Some people seem unflappable in high pressure situations where others crumble. Not only that; they seem to handle all the mud that life throws at them without any of it sticking to them!
They almost seem immune to stress.
It has nothing to do with IQ level and is not dependent upon academic background or professional accomplishments.
The secret ingredient seems to be emotional intelligence or EQ as it’s often termed. People with high EQ seem less prone to anxiety and far less likely to face the type of burnout that has reached almost epidemic proportions in developed populations around the world.
While emotional intelligence has frequently been held up as a key ingredient of successful leadership in recent years, it in fact goes deeper than that: indeed, it is a key component of our health and wellbeing, our happiness, and our personal success.
When we observe that “some people seem to handle stress better than others” what does this actually mean and what might the reason be?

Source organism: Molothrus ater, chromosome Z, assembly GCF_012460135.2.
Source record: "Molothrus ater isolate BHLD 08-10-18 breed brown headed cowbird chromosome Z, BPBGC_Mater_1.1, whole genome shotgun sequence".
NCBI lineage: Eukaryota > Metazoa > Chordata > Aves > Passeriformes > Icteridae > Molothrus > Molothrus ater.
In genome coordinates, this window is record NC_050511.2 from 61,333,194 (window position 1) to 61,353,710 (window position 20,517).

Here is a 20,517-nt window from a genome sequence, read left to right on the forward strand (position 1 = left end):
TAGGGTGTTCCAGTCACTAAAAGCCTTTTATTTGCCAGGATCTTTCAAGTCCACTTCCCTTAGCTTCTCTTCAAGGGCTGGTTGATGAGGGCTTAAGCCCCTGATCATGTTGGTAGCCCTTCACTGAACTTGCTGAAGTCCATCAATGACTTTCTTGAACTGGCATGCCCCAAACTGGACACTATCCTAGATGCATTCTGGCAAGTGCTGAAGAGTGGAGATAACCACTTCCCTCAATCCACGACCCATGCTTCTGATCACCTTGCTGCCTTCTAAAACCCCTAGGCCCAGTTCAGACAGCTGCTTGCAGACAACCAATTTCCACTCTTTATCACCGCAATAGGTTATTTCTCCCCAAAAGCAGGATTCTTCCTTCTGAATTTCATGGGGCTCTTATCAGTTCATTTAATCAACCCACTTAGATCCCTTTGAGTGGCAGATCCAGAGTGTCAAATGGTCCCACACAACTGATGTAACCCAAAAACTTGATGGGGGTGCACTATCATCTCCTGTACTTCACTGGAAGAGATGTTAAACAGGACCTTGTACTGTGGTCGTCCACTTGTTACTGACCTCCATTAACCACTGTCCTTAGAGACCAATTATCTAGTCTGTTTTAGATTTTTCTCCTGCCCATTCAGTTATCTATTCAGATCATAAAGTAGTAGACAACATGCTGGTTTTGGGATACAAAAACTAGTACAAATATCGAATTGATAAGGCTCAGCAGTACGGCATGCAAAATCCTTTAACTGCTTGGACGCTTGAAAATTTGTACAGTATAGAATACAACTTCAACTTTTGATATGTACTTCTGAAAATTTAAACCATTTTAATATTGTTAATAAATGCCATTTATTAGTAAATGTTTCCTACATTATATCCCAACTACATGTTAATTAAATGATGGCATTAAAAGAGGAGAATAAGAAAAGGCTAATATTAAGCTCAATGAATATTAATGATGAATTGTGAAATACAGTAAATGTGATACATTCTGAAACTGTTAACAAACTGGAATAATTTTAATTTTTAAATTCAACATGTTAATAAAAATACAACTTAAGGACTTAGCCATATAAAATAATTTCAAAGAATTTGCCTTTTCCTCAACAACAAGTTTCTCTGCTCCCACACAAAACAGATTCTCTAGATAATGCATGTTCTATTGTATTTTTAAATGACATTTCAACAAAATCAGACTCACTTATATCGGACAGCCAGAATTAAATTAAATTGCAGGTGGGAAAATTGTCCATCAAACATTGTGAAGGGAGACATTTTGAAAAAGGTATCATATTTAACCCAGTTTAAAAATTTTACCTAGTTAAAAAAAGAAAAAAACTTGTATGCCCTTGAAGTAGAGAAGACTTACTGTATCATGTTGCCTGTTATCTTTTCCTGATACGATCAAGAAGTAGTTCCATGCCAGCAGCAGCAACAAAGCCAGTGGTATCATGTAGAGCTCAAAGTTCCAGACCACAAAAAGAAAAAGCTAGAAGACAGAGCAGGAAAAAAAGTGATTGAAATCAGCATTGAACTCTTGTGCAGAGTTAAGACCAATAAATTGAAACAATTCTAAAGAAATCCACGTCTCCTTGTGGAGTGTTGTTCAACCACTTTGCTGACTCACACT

Stress is a response in the brain resulting from circumstances perceived to be demanding or threatening. Before feeling stressed, we must first interpret a situation as demanding and then our brains activate a stress response that causes physical changes (the release of hormones, for instance).
This is a primitive response to danger: like the ‘fight or flight’ survival mechanism that kicks in automatically when we sense danger.
This perhaps harks back to our distant past, when we were hunter gatherers. It proved very useful then but the same stress response that protected us from danger while hunting is less useful in most situations we face in modern life.
In fact, the stress response can harm our natural wellbeing, making us act impetuously, leading to poor decisions, and poor outcomes for ourselves and those around us – unless!
Unless we can control the response – and that’s where emotional intelligence comes in.
Two of the main ‘seats’ of emotional intelligence are self-awareness and self-management: both can be invaluable in reducing the intensity of the stress response.